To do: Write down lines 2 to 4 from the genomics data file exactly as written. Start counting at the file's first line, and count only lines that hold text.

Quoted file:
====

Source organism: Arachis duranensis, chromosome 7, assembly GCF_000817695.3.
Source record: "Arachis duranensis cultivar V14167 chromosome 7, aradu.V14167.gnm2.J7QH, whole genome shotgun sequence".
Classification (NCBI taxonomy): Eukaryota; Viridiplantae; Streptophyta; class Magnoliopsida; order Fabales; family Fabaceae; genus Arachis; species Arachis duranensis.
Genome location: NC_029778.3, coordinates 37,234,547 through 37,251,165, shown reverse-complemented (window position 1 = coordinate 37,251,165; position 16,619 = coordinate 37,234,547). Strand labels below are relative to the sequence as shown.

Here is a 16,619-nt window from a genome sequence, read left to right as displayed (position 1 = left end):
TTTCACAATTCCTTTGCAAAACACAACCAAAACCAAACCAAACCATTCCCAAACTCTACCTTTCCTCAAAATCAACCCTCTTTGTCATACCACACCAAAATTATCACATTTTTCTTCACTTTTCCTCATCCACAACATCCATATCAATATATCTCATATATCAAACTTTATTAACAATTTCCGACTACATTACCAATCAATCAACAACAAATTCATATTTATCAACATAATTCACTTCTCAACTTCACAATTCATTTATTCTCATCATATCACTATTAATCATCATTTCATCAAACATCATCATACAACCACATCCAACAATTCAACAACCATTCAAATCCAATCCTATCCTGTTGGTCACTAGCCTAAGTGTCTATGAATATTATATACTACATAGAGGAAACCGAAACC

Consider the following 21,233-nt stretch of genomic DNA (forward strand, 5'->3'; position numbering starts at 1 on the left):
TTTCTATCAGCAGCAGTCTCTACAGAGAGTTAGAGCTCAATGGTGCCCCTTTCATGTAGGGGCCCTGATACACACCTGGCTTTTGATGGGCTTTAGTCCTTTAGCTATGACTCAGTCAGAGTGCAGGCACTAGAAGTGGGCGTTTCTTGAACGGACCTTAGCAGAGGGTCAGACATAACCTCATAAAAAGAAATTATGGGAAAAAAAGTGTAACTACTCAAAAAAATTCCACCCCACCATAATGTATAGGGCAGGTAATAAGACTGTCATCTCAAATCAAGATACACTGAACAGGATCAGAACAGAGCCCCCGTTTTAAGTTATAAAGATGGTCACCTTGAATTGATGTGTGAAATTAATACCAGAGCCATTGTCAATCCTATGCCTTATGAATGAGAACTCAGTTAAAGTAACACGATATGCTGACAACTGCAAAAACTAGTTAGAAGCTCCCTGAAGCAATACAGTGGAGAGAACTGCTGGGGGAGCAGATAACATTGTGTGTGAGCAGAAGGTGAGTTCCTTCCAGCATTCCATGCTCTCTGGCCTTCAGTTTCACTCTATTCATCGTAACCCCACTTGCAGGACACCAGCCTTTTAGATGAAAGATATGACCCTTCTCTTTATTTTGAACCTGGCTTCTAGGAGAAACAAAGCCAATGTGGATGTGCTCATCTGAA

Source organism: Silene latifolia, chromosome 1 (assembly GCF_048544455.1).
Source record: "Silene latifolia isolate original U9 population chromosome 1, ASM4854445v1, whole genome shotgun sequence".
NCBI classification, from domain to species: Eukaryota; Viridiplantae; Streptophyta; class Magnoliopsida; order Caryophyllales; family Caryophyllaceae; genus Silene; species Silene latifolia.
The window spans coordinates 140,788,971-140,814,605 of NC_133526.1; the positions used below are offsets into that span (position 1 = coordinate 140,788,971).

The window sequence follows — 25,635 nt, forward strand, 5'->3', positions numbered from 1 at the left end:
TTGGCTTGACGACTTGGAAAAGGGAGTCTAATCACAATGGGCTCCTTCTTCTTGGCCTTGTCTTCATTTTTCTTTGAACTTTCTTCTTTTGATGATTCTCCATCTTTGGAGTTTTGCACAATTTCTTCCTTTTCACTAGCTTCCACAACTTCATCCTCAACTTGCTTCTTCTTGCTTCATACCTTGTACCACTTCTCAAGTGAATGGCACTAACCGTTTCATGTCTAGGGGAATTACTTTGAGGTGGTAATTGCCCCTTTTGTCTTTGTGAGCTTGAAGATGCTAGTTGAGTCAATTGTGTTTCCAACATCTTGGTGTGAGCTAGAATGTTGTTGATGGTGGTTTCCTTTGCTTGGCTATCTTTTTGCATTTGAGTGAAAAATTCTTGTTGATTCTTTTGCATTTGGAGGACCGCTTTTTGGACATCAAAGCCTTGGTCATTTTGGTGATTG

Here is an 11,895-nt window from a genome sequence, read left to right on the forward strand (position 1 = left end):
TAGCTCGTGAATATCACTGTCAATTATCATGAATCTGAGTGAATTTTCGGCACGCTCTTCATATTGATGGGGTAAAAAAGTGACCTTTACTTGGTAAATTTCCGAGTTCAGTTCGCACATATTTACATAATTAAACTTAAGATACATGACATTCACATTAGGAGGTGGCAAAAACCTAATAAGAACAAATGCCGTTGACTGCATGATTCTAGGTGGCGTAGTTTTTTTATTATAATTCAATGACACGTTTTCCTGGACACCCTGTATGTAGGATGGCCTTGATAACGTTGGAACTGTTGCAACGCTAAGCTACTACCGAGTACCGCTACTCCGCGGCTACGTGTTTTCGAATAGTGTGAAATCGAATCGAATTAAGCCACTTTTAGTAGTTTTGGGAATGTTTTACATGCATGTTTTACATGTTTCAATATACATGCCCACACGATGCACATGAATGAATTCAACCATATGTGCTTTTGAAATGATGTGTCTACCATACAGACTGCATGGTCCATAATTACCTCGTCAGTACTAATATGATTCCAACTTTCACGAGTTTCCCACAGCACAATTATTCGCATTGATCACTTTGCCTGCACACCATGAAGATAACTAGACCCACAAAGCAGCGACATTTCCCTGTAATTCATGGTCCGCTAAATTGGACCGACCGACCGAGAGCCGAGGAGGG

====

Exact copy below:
Source record: "Arachis duranensis cultivar V14167 chromosome 7, aradu.V14167.gnm2.J7QH, whole genome shotgun sequence".
Classification (NCBI taxonomy): Eukaryota; Viridiplantae; Streptophyta; class Magnoliopsida; order Fabales; family Fabaceae; genus Arachis; species Arachis duranensis.
Genome location: NC_029778.3, coordinates 37,234,547 through 37,251,165, shown reverse-complemented (window position 1 = coordinate 37,251,165; position 16,619 = coordinate 37,234,547). Strand labels below are relative to the sequence as shown.